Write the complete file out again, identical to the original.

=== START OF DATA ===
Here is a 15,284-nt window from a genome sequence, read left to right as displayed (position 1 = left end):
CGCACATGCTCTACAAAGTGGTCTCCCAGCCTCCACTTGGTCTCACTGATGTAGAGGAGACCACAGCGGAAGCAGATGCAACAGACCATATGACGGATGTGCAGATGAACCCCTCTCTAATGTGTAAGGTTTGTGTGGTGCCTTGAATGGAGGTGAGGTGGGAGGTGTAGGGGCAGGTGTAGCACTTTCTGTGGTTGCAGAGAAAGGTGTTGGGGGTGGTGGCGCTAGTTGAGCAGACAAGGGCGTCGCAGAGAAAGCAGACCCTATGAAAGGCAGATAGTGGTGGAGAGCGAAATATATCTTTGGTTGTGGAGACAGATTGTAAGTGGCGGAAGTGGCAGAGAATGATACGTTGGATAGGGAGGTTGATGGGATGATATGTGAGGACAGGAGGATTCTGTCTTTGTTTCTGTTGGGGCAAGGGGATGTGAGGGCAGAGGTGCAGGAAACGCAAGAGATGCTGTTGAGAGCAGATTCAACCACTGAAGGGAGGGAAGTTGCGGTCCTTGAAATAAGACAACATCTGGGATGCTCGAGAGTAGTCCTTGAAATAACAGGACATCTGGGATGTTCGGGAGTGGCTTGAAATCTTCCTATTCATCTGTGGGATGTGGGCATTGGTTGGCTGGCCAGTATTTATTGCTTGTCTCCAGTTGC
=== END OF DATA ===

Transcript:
Here is a 15,284-nt window from a genome sequence, read left to right as displayed (position 1 = left end):
CGCACATGCTCTACAAAGTGGTCTCCCAGCCTCCACTTGGTCTCACTGATGTAGAGGAGACCACAGCGGAAGCAGATGCAACAGACCATATGACGGATGTGCAGATGAACCCCTCTCTAATGTGTAAGGTTTGTGTGGTGCCTTGAATGGAGGTGAGGTGGGAGGTGTAGGGGCAGGTGTAGCACTTTCTGTGGTTGCAGAGAAAGGTGTTGGGGGTGGTGGCGCTAGTTGAGCAGACAAGGGCGTCGCAGAGAAAGCAGACCCTATGAAAGGCAGATAGTGGTGGAGAGCGAAATATATCTTTGGTTGTGGAGACAGATTGTAAGTGGCGGAAGTGGCAGAGAATGATACGTTGGATAGGGAGGTTGATGGGATGATATGTGAGGACAGGAGGATTCTGTCTTTGTTTCTGTTGGGGCAAGGGGATGTGAGGGCAGAGGTGCAGGAAACGCAAGAGATGCTGTTGAGAGCAGATTCAACCACTGAAGGGAGGGAAGTTGCGGTCCTTGAAATAAGACAACATCTGGGATGCTCGAGAGTAGTCCTTGAAATAACAGGACATCTGGGATGTTCGGGAGTGGCTTGAAATCTTCCTATTCATCTGTGGGATGTGGGCATTGGTTGGCTGGCCAGTATTTATTGCTTGTCTCCAGTTGC